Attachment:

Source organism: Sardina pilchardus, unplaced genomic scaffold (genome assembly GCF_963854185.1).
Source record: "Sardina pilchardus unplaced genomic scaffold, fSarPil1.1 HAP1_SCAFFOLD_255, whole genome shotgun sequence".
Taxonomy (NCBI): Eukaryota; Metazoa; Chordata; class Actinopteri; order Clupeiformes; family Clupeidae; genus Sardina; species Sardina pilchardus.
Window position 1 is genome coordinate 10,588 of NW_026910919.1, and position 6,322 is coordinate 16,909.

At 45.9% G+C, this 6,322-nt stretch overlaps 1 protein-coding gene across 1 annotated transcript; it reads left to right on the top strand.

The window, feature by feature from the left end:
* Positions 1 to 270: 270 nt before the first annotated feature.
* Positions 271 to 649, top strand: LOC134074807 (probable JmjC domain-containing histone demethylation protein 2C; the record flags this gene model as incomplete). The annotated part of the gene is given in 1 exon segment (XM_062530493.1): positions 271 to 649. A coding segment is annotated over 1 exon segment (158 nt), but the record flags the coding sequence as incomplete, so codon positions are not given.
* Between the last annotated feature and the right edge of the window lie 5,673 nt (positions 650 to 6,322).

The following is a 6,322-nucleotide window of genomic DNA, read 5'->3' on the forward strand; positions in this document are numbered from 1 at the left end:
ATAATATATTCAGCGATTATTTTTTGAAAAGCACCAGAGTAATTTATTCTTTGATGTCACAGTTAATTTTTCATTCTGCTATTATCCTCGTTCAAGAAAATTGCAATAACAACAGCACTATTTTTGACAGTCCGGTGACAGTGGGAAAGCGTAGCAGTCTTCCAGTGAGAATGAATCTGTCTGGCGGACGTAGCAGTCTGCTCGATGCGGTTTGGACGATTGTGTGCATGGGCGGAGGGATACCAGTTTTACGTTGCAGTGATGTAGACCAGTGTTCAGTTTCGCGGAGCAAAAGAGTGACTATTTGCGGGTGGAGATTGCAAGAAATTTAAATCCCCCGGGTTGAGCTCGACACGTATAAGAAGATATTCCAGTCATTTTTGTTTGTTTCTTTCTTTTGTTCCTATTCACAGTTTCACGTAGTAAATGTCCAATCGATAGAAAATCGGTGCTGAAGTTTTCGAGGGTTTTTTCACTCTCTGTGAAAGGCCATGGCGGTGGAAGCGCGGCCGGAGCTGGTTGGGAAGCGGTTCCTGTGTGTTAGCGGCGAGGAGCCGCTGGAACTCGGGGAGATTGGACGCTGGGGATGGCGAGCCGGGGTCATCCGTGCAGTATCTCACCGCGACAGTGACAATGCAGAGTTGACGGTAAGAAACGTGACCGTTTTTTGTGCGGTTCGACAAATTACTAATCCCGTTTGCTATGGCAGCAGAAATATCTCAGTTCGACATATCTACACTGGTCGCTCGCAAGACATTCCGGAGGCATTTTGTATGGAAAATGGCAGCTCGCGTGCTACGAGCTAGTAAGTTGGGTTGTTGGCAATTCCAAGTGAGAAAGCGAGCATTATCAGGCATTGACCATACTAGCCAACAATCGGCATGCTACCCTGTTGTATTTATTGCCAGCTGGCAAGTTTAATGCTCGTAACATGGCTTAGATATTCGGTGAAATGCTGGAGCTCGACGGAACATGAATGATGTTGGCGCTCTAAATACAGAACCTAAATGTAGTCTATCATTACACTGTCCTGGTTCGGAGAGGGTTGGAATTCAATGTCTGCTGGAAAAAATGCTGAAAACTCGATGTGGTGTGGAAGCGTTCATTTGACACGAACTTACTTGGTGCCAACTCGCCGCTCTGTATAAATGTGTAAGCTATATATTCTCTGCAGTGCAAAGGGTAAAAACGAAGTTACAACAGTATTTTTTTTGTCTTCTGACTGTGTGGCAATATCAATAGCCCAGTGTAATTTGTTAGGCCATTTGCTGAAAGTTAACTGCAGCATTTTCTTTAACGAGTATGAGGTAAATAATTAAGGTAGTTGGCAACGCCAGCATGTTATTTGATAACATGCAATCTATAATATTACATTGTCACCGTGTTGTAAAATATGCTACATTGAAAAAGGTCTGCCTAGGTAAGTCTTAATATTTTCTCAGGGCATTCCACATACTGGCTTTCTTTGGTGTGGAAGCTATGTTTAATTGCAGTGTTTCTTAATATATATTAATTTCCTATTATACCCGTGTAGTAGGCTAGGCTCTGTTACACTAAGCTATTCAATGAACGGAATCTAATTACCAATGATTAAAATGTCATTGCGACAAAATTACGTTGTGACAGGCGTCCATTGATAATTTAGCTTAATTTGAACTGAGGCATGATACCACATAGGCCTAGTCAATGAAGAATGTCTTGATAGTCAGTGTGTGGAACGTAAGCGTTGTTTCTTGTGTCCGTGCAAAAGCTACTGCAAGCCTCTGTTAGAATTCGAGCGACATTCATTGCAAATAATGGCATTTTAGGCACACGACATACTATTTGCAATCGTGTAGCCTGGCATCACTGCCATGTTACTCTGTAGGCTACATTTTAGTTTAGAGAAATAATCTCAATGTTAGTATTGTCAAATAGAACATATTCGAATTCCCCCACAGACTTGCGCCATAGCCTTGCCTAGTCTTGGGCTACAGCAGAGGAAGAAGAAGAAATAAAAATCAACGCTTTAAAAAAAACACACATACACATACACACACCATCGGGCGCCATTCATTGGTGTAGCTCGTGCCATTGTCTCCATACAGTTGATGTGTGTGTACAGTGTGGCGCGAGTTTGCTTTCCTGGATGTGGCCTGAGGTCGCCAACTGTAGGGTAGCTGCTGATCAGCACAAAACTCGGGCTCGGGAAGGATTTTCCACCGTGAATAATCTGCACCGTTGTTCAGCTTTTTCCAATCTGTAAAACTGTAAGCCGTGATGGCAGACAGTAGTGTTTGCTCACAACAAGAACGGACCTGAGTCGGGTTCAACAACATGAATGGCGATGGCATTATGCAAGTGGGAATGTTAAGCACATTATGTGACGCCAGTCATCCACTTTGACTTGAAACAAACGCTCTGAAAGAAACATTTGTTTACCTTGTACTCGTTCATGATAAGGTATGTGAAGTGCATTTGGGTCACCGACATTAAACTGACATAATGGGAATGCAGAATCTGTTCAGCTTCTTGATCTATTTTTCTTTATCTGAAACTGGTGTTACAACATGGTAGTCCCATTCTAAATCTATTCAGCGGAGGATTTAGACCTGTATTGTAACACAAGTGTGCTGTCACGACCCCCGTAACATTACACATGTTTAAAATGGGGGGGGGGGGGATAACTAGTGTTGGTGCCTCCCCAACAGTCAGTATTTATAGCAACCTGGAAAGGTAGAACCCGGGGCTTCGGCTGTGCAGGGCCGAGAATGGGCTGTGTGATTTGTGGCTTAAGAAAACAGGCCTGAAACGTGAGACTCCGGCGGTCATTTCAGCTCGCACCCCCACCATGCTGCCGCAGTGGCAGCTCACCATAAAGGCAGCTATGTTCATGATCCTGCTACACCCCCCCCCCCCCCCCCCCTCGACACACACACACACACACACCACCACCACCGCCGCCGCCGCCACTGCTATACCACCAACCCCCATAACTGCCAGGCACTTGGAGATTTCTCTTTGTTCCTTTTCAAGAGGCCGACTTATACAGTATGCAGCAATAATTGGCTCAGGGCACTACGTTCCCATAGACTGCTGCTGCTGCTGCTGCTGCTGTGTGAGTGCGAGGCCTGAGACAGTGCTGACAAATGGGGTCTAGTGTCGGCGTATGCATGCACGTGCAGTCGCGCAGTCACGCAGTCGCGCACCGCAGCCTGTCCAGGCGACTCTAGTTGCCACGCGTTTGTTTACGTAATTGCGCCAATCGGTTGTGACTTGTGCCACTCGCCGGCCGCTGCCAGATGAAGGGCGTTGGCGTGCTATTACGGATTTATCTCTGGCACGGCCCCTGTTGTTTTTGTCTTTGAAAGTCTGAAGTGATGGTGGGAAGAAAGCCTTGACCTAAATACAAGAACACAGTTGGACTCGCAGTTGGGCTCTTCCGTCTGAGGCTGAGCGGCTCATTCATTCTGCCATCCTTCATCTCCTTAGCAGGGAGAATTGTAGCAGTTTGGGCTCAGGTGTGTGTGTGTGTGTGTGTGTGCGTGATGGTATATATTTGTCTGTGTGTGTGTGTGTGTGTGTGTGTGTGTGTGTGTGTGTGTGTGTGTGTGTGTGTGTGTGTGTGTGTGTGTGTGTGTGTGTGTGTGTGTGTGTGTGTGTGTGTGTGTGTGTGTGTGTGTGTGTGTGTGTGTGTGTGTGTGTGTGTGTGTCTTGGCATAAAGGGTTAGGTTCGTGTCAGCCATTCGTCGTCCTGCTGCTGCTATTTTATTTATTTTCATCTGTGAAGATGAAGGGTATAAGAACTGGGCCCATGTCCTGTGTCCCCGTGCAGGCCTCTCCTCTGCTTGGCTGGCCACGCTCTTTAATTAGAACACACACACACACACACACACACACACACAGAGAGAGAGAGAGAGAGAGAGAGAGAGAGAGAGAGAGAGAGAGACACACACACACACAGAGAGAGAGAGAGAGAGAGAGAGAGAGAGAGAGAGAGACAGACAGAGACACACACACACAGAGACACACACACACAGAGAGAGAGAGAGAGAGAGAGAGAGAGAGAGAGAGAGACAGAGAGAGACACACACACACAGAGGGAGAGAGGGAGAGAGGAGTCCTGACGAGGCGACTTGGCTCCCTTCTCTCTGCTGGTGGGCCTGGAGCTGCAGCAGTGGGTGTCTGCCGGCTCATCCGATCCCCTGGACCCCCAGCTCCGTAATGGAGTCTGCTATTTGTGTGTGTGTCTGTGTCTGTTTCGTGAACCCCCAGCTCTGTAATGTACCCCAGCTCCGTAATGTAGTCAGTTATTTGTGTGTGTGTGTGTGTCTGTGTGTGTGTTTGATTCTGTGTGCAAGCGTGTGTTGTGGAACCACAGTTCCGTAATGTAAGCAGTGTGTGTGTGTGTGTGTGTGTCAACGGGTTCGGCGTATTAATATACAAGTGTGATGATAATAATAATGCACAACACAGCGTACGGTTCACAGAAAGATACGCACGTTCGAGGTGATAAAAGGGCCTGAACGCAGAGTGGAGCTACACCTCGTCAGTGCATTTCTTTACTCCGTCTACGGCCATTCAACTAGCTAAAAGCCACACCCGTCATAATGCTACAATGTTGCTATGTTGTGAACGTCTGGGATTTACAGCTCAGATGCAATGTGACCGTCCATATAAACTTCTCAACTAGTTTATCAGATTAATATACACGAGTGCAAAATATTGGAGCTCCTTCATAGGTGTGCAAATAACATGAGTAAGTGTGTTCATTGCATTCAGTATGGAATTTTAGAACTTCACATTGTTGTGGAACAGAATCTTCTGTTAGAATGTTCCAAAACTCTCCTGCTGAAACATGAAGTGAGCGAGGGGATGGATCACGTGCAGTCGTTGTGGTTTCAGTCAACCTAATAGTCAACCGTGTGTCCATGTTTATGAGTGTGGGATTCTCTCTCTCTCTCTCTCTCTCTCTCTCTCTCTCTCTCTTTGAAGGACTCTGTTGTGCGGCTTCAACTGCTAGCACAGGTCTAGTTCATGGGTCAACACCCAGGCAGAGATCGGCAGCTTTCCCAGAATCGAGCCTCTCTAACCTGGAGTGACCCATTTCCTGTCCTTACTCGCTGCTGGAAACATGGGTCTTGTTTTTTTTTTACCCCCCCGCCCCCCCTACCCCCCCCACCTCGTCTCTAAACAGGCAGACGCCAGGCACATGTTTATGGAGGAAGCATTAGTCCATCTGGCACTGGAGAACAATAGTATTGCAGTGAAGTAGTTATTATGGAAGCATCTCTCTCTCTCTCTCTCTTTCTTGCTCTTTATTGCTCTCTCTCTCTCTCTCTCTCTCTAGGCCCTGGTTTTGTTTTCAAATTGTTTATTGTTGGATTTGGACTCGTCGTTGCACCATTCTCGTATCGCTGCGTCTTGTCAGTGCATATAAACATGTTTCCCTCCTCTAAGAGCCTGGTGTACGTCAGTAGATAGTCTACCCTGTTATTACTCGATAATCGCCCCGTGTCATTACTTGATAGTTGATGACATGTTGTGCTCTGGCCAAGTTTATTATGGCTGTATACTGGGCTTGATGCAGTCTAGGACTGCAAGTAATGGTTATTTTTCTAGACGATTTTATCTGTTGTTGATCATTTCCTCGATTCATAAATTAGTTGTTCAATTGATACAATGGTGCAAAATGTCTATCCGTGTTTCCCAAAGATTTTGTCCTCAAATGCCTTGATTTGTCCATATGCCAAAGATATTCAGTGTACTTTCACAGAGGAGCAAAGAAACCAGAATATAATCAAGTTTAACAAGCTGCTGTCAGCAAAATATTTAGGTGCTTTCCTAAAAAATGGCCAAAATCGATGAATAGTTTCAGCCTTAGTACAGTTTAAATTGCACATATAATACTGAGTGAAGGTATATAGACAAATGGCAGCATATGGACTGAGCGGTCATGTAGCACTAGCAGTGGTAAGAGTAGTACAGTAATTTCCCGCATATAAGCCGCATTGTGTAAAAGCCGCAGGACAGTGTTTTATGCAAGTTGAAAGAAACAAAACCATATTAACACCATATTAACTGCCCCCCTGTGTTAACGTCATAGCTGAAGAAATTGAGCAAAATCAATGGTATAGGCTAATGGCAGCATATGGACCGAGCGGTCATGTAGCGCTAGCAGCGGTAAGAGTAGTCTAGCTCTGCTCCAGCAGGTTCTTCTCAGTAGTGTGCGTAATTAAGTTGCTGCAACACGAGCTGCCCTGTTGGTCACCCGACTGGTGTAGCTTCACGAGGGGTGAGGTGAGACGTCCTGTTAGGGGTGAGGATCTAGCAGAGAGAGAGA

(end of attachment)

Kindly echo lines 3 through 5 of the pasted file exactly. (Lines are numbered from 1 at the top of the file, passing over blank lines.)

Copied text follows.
Taxonomy (NCBI): Eukaryota; Metazoa; Chordata; class Actinopteri; order Clupeiformes; family Clupeidae; genus Sardina; species Sardina pilchardus.
Window position 1 is genome coordinate 10,588 of NW_026910919.1, and position 6,322 is coordinate 16,909.

At 45.9% G+C, this 6,322-nt stretch overlaps 1 protein-coding gene across 1 annotated transcript; it reads left to right on the top strand.